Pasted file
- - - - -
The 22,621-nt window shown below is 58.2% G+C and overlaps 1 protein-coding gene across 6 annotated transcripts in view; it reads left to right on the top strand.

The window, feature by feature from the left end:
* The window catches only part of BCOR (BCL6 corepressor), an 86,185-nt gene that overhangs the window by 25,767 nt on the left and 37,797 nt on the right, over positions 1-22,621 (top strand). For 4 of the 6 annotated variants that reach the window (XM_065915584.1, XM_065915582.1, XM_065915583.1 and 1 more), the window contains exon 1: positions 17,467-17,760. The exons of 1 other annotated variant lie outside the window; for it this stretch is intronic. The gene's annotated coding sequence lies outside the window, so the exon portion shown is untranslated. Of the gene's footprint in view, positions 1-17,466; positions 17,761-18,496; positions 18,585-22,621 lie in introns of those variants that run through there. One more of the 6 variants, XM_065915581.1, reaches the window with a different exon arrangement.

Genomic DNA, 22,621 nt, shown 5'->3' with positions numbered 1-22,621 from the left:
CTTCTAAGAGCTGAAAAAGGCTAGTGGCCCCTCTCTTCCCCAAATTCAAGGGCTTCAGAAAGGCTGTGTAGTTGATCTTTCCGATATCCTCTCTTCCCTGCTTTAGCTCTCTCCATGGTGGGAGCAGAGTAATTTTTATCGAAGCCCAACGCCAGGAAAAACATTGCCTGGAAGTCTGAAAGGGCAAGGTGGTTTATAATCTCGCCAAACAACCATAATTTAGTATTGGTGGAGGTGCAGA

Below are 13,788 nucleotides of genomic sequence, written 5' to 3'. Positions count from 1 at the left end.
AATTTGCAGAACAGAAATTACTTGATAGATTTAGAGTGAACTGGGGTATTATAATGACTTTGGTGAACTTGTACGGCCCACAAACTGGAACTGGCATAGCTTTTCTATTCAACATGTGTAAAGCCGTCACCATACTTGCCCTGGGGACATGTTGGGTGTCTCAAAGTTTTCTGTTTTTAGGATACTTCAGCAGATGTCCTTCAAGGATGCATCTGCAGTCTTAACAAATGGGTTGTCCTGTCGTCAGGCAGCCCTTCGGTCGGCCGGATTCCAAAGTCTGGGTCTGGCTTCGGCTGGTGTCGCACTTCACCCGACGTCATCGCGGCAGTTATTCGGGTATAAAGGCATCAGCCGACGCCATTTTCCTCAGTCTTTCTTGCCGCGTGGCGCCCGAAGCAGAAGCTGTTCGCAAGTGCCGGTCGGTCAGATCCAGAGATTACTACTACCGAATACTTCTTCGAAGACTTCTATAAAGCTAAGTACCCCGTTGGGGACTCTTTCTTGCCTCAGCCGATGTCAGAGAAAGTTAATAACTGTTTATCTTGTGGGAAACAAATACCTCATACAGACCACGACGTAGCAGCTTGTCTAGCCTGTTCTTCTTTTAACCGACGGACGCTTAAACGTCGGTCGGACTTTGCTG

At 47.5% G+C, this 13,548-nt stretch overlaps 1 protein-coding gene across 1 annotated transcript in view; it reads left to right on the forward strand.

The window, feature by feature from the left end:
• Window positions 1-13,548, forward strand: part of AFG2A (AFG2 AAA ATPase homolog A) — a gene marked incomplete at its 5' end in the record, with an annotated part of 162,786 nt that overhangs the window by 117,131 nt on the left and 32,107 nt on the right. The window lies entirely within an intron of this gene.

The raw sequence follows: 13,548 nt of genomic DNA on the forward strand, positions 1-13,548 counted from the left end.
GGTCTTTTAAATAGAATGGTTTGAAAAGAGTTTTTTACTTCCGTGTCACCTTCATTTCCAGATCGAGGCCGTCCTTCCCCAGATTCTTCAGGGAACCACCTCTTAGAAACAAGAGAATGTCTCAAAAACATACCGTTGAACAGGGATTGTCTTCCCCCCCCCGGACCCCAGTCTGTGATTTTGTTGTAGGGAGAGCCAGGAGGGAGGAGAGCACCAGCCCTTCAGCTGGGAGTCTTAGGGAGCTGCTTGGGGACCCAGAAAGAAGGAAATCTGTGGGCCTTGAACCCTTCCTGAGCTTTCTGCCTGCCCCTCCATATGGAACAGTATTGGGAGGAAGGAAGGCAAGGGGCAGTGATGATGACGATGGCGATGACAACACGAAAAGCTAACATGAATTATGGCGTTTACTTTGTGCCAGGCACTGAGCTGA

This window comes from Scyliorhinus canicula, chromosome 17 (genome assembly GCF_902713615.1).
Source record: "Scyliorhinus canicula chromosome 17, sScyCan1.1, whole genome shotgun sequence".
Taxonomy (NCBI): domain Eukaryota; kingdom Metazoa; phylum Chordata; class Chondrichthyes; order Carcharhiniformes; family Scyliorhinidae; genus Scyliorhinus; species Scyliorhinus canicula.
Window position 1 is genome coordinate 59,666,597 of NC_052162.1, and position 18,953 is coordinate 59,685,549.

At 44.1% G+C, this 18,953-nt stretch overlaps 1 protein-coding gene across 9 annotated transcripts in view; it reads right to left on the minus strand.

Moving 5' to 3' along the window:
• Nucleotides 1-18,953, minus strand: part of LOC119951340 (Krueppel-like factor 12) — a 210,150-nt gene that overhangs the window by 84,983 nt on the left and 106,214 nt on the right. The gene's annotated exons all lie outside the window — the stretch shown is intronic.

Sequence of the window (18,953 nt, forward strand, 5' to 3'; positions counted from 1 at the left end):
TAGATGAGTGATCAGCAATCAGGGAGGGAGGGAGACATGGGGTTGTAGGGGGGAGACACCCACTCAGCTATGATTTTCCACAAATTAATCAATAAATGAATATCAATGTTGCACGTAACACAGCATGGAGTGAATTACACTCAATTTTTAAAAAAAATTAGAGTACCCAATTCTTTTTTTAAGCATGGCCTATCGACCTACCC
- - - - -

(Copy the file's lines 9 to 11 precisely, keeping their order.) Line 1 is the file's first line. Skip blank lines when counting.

The window, feature by feature from the left end:
• Window positions 1-13,548, forward strand: part of AFG2A (AFG2 AAA ATPase homolog A) — a gene marked incomplete at its 5' end in the record, with an annotated part of 162,786 nt that overhangs the window by 117,131 nt on the left and 32,107 nt on the right. The window lies entirely within an intron of this gene.

The raw sequence follows: 13,548 nt of genomic DNA on the forward strand, positions 1-13,548 counted from the left end.